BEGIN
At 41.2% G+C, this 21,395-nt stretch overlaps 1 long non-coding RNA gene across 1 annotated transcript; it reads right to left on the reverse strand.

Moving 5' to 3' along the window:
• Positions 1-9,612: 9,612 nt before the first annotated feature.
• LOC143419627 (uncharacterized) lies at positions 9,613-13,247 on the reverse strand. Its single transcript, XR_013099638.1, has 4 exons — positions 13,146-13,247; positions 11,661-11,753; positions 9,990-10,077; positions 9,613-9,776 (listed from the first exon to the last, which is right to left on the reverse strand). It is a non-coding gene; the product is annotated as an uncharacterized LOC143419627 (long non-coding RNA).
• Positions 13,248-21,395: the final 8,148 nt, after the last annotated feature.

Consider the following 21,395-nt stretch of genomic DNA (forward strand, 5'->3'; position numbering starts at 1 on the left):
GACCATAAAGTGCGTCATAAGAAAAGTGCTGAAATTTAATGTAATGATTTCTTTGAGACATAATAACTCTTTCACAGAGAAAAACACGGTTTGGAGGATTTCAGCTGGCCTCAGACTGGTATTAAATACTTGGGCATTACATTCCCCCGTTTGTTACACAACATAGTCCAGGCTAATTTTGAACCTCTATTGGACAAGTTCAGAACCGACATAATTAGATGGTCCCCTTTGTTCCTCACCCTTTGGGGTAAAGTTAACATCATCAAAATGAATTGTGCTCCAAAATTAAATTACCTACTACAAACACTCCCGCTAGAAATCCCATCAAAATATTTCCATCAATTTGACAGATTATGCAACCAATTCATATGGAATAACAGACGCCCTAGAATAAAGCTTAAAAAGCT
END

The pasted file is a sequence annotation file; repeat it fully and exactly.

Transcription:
At 41.2% G+C, this 21,395-nt stretch overlaps 1 long non-coding RNA gene across 1 annotated transcript; it reads right to left on the reverse strand.

Moving 5' to 3' along the window:
• Positions 1-9,612: 9,612 nt before the first annotated feature.
• LOC143419627 (uncharacterized) lies at positions 9,613-13,247 on the reverse strand. Its single transcript, XR_013099638.1, has 4 exons — positions 13,146-13,247; positions 11,661-11,753; positions 9,990-10,077; positions 9,613-9,776 (listed from the first exon to the last, which is right to left on the reverse strand). It is a non-coding gene; the product is annotated as an uncharacterized LOC143419627 (long non-coding RNA).
• Positions 13,248-21,395: the final 8,148 nt, after the last annotated feature.

Consider the following 21,395-nt stretch of genomic DNA (forward strand, 5'->3'; position numbering starts at 1 on the left):
GACCATAAAGTGCGTCATAAGAAAAGTGCTGAAATTTAATGTAATGATTTCTTTGAGACATAATAACTCTTTCACAGAGAAAAACACGGTTTGGAGGATTTCAGCTGGCCTCAGACTGGTATTAAATACTTGGGCATTACATTCCCCCGTTTGTTACACAACATAGTCCAGGCTAATTTTGAACCTCTATTGGACAAGTTCAGAACCGACATAATTAGATGGTCCCCTTTGTTCCTCACCCTTTGGGGTAAAGTTAACATCATCAAAATGAATTGTGCTCCAAAATTAAATTACCTACTACAAACACTCCCGCTAGAAATCCCATCAAAATATTTCCATCAATTTGACAGATTATGCAACCAATTCATATGGAATAACAGACGCCCTAGAATAAAGCTTAAAAAGCT